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Buroff v. Gladieux

United States District Court, N.D. Indiana, Fort Wayne Division

May 18, 2018

DEMETRIUS BUROFF and IAN BARNHART, individually and on behalf of all others similarly situated, Plaintiffs,
v.
DAVID GLADIEUX, in his official capacity, Defendant.

          OPINION AND ORDER

          THERESA L. SPRINGMANN CHIEF JUDGE

         This matter comes before the Court on Plaintiff Ian Barnhart's Second Motion to Certify Class [ECF No. 36], filed on March 7, 2018. Defendant David Gladieux, in his official capacity as Allen County Sheriff, filed his Response to the Plaintiff's Motion [ECF No. 38] on March 21, 2018, and the Plaintiff filed his Reply [ECF No. 39] on March 28, 2018. This matter is now fully briefed and ripe for review.

         BACKGROUND

         The Plaintiff filed this action individually and behalf of all others similarly situated, alleging that the Defendant systematically disenfranchised hundreds of eligible voters who were being confined in the Allen County Jail during the 2016 general election. (Amend. Compl. ¶ 1, ECF No. 18.) The Plaintiff is a United States citizen, over eighteen years of age, and a resident of Allen County, Indiana (Id. ¶ 5.) The Plaintiff was held in the Allen County Jail as a pretrial detainee on misdemeanor criminal charges from on or about October 31, 2016, to on or about December 15, 2016. (Id. ¶ 4.) The Defendant at all relevant times served as the Allen County Sheriff and operated the Allen County Jail (Id. ¶ 6.)

         The Plaintiff alleges that on November 8, 2016, he was eligible to vote in the 2016 General Election, but the Defendant prevented him from doing so from the Allen County Jail. (Id. ¶¶ 14, 18, 24, 25.) Additionally, the Plaintiff was denied access to in-person early voting, absentee ballots, or any other means of voting. (Id. ¶¶ 19-21, 25.) The Plaintiff initiated this lawsuit pursuant to Federal Rule of Civil Procedure 23(a) and (b)(3) on behalf of himself and all other similarly situated as members of the following proposed class:

All individuals held at the Allen County Jail on November 8, 2016, who on that date were U.S. citizens, residents of Indiana, were at least eighteen years of age, were not serving a sentence for a conviction of a felony crime, had not previously voted in the 2016 general election, were provided neither an absentee ballot nor transportation to a voting center, and were registered to vote or had been denied the opportunity to vote while held in the Allen County Jail.

(Id. ¶ 7.) The Plaintiff seeks monetary damages on behalf of himself and the class.

         On June 6, 2017, the Plaintiff, along with another previously named Plaintiff, Demetrius Buroff, moved for class certification [ECF No. 19]. The Defendant challenged the Plaintiffs' Motion and asserted that (1) neither of the named Plaintiffs had standing to bring a claim individually or on behalf of the class, and (2) neither of the named Plaintiffs could satisfy the typicality and adequate representation requirements of Rule 23. On November 13, 2017, the Court denied [ECF No. 32] the Plaintiffs' Motion, with leave to refile, finding that the Plaintiffs had failed to satisfy the numerosity requirement. The Court noted the availability of information regarding which individuals were held at the Allen County Jail on November 8, 2016, and whether they were registered to vote and instructed that the Plaintiffs could potentially show the requisite numerosity after review of such information and subsequent presentation of it to the Court. The Court also dismissed Buroff as a party because he had not been registered to vote at the relevant time, and therefore lacked standing.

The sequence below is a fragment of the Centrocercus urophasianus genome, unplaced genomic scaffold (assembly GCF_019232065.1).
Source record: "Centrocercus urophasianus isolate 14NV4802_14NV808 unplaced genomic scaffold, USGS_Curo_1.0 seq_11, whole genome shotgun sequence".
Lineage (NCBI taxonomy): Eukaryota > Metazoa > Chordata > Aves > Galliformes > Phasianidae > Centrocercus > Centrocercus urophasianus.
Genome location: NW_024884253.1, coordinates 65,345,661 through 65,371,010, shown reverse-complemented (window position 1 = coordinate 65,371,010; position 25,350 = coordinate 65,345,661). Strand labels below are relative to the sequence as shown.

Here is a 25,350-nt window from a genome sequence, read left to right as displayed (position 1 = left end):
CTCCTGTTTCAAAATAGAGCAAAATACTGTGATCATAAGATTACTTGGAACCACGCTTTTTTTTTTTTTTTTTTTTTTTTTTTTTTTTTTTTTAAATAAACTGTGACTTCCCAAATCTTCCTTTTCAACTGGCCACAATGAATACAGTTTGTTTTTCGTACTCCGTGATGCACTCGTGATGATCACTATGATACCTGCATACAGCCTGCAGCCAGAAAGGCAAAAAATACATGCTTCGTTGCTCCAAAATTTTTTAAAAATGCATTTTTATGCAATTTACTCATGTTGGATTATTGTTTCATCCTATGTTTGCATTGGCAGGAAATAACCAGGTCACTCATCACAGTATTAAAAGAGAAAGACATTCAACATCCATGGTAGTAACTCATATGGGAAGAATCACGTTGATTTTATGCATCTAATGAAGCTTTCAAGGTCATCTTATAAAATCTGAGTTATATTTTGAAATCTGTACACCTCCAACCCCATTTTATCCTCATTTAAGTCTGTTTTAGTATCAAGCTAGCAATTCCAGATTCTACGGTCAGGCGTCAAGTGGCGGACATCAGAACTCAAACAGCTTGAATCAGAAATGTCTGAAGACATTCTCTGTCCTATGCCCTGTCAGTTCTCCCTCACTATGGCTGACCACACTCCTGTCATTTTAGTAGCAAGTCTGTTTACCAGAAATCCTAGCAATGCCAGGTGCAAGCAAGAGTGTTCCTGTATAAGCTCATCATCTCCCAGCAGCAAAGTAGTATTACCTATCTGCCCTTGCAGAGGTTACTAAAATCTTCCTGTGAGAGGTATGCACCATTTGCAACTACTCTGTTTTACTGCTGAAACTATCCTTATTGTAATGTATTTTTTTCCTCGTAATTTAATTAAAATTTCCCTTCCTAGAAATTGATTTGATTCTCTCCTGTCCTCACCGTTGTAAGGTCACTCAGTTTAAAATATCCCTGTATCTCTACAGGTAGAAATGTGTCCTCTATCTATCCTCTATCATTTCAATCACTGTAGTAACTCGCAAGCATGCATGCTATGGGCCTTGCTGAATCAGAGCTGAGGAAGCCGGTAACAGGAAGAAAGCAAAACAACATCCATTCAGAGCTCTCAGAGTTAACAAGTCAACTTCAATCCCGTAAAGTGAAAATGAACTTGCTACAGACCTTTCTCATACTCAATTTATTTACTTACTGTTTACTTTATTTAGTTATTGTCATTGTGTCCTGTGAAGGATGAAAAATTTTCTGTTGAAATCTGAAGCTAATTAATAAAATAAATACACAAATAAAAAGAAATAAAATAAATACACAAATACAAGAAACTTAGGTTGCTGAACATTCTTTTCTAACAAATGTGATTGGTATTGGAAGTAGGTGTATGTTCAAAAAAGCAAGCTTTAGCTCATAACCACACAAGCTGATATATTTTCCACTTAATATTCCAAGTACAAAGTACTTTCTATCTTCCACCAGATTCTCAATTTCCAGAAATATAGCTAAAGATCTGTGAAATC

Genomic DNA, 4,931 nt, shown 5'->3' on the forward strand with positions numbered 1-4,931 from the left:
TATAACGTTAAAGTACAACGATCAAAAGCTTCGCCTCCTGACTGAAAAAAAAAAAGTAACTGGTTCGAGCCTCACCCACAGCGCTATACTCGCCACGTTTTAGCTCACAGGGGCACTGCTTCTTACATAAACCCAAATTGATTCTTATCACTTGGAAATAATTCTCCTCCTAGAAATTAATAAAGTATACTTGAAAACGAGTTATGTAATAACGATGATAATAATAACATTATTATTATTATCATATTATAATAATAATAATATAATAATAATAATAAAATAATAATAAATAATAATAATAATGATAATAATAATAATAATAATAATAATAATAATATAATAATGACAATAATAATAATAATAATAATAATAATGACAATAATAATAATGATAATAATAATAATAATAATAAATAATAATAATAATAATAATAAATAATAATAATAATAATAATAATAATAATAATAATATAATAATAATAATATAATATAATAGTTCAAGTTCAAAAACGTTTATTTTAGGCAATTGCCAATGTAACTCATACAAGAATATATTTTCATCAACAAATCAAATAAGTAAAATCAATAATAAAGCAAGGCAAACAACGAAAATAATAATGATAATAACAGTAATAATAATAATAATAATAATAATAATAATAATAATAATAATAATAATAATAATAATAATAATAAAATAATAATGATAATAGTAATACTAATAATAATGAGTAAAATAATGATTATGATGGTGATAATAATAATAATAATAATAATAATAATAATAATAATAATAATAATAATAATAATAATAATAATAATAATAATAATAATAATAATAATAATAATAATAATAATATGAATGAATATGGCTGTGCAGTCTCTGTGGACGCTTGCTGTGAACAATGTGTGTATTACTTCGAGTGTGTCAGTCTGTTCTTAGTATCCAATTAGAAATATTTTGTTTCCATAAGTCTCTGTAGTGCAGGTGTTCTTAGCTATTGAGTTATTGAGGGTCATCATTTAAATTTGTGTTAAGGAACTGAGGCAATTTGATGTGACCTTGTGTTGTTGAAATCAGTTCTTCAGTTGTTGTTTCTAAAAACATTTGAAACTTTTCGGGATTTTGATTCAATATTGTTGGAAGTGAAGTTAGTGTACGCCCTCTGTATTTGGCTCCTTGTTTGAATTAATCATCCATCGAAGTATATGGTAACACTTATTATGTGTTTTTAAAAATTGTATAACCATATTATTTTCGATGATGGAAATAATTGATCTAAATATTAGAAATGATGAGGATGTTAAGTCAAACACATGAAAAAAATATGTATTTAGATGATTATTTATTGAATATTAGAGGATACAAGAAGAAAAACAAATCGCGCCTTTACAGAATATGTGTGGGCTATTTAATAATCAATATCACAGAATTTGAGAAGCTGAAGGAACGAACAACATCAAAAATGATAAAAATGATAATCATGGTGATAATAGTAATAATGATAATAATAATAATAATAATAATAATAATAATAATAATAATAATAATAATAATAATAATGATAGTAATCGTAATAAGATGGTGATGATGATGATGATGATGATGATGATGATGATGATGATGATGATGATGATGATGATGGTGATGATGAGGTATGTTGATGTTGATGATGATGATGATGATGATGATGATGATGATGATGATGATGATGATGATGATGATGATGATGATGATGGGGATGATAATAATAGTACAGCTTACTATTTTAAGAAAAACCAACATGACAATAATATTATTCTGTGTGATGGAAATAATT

LEGAL STANDARD

         “Rule 23 does not set forth a mere pleading standard.” Wal-Mart Stores, Inc. v. Dukes, 564 U.S. 338, 351 (2011). Instead, plaintiffs bear the burden to show that a proposed class satisfies Rule 23. Arwa Chiropractic, P.C. v. Med-Care Diabetic & Med. Supplies, Inc., 14-C-5602, 2017 WL 4339788, at *2 (N.D. Ill. Sep. 29, 2017) (citing Messner v. Northshore Univ. Healthsystem, 669 F.3d 802, 811 (7th Cir. 2012)). A plaintiff satisfies Rule 23 when he meets all of the requirements of Federal Rule of Civil Procedure 23(a) and one of the requirements of Rule 23(b). See Fed. R. Civ. P. 23; Rosario v. Livaditis, 963 F.2d 1013, 1017 (7th Cir. 1992). First, the plaintiff must show:

(1) the class is so numerous that joinder of all members is impracticable;
(2) there are questions of law or fact common to the class;
(3) the claims or defenses of the representative parties are typical of the claims or ...

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